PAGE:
When you are on a farm (or have a large homestead) and want to create a substantial food forest, you are faced with the question of how to get that land ready. At this scale one of the best way to manage the task is by using the tried-and-true practices involved with agricultural field preparation.
Many homesteaders may not have larger equipment. And some farmers interested in having a food forest may not be crop farmers but rather grow livestock or manage niche crops. As such, I would recommend contract work, as the equipment needed here is very standard in most areas. The goal is to get rid of grass and other weeds so you have have your chosen species planted.
Basic Cycle of Field Preparation
Mow the field in late spring to remove all vegetation and make it easier for field work. Mowing work should be done about 12 feet wider in all directions from what you want the size of your plot’s final food forest to be.
Plow the Field
Next, plow the field in early summer, when it is dry and easy to work. Start in the middle and turn all the soil out 12 feet wider than you want your final food forest plot.
Plowing will turn all the grass and other plants upside down, burying their leaves and exposing their roots. This is very effective at undermining aggressive grasses and other weeds that won’t be killed by tilling (and may even spread via excessive tilling). Cultivation won’t work on these weeds either, unless their roots are fully turned up.
Now it is time to disc. Hopefully you get this done by mid summer as well. Discing will break up the plow furrows so you can move through the field with finer cultivators.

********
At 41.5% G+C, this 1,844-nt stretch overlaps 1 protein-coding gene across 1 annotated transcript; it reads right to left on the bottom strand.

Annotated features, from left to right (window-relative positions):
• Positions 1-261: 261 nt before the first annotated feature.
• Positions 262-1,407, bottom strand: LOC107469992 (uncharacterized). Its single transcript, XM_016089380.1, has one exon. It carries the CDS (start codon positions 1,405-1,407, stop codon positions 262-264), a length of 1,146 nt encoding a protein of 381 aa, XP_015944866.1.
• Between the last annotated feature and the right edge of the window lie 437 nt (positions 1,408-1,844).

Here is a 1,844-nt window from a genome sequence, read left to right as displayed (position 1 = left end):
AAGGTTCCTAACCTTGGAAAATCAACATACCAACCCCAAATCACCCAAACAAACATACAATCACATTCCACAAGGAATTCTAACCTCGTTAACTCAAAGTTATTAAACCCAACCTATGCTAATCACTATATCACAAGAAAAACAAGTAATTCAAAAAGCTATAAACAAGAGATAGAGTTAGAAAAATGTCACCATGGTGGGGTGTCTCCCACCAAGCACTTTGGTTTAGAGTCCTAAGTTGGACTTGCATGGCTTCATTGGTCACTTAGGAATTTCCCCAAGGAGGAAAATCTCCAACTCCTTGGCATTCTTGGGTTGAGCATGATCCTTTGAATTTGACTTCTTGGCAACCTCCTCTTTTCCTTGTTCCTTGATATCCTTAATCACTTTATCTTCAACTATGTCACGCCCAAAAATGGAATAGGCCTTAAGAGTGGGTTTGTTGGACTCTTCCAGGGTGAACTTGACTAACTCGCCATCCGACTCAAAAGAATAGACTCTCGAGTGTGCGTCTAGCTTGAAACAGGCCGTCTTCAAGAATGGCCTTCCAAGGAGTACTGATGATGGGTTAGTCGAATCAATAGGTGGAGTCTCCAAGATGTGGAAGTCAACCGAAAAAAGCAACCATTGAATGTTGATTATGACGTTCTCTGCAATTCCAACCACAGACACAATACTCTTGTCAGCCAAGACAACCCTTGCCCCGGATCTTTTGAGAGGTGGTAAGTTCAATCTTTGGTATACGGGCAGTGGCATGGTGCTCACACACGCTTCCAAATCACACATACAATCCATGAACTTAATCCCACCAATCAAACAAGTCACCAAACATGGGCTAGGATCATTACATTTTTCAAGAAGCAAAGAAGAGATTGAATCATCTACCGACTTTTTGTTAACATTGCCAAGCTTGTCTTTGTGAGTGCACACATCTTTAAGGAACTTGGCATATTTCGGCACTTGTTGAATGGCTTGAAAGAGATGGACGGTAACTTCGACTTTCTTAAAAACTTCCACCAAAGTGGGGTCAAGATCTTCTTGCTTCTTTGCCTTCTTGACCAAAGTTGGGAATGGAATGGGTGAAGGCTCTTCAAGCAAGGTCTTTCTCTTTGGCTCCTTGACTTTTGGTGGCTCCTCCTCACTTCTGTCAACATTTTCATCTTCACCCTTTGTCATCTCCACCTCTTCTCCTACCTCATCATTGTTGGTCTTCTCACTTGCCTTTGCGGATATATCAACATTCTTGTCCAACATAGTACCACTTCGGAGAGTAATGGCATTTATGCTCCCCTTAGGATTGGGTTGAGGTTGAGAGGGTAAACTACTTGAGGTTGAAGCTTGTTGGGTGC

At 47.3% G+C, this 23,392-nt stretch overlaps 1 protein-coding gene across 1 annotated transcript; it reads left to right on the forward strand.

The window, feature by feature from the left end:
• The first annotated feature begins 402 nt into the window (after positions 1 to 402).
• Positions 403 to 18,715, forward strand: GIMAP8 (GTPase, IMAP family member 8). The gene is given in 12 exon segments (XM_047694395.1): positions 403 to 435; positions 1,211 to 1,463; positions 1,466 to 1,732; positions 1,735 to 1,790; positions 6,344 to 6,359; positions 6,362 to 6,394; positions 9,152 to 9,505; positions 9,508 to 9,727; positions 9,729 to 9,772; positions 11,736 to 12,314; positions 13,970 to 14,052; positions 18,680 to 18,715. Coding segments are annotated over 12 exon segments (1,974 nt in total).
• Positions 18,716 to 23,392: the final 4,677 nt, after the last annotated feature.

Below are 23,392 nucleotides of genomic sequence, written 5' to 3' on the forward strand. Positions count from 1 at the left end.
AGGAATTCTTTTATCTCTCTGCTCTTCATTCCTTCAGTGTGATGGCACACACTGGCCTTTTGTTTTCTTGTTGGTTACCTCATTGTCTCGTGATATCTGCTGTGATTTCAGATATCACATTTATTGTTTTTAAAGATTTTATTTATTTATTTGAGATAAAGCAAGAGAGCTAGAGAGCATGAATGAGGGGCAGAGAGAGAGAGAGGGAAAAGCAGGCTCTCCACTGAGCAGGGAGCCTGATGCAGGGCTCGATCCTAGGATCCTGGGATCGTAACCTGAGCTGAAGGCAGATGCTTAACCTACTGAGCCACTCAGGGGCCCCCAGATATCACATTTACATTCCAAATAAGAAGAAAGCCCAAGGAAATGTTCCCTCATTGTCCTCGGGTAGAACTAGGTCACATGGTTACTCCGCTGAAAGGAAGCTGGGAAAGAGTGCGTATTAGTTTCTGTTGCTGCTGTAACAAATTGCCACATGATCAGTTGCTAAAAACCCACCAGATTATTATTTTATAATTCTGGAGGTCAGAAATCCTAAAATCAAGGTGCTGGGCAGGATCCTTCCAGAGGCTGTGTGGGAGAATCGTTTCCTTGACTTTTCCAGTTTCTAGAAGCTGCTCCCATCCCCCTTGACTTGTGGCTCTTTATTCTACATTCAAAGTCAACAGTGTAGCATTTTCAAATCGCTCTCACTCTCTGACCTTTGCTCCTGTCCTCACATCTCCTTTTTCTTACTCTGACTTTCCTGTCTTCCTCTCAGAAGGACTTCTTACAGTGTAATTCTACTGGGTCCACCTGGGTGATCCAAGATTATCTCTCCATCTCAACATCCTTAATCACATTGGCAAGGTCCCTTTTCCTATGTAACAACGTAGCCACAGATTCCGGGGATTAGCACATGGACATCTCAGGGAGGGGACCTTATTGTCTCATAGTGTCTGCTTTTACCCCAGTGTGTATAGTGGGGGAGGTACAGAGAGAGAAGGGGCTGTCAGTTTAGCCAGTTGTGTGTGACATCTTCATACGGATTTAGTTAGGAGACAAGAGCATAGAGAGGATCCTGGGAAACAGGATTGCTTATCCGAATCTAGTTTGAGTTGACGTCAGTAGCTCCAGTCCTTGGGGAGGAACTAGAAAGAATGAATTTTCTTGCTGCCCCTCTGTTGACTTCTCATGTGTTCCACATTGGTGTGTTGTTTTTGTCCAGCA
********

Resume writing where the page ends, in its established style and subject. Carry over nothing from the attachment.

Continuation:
Discing should chop up the clods and pieces, and make the land easy to work.
Now it is time for S-tine cultivation. This process will pull grass and other roots to the surface, laying them out in sheets and rows to dry and die.
Note that it is impossible to do this properly if the land hasn’t been tilled and disced. If, for instance, you tilled the land instead, you would just chop the tops of the grass root system and cut them into little bits. When the S-tine is pulled through the soil, it wouldn’t have anything to grab and pull to the surface. The lower rootlets would remain in the subsoil and never be exposed, allowing the grasses to regrow.
It is important to S-tine every three to four days in the hottest, driest part of the summer to help with desiccation of the roots to really kill off the weeds.
Finally as fall approaches, you can optionally pass with a chisel plow to deeply cultivate the land and help with drainage. This may even pull up some deeper roots you missed.
Now, make final passes with the S-tine cultivator. You can optionally use a finishing cultivator with a roller on the back (or a power harrow or tiller pass) to make a good seed bed.
Finally, four to six months before the first frost, pass with a seeder and seed the whole field to winter rye. In the spring overseed the rye to red clover, then allow the rye to self-sow in mid summer.
2 Years Later
In a couple of years, you will find yourself again in spring time, with a field full self-sown rye coming up strong through the winter. Your red clover, too, will be in its second year.
Any residual weeds will have been wiped out by this heavy cover crop, which has also adds nitrogen, nutrients and organic matter! The soil will be loose and ready for turning into Permabeds to build a food forest design. (At the 3-acre scale, you can use a 4- or 2-wheel tractor to construct Permabeds.)